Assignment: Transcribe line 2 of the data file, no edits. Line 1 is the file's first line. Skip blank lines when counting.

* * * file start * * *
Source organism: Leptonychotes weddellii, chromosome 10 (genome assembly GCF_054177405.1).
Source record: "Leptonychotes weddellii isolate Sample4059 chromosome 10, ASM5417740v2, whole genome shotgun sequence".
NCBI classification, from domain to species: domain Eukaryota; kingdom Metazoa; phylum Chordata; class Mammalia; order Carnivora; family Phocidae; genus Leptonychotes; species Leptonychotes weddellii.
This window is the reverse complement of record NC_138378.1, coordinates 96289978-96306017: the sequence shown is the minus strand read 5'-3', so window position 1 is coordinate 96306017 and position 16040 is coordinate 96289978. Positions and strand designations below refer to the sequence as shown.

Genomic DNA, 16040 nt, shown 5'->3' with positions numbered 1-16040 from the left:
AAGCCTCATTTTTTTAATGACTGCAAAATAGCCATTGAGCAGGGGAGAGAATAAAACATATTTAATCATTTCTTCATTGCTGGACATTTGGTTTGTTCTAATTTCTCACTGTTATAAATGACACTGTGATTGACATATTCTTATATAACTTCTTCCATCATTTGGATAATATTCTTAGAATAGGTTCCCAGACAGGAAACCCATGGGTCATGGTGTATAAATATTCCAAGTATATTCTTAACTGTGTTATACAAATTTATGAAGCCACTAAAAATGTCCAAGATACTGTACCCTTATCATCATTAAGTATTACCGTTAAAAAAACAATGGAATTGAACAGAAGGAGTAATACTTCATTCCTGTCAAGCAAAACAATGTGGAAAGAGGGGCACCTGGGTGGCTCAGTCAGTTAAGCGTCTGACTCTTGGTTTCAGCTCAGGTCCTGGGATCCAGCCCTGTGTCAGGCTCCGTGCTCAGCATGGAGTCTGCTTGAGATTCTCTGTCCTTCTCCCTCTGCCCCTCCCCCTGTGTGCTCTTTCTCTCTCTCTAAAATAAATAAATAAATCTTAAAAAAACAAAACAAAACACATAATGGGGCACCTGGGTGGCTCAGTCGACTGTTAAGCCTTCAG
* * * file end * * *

Source record: "Leptonychotes weddellii isolate Sample4059 chromosome 10, ASM5417740v2, whole genome shotgun sequence".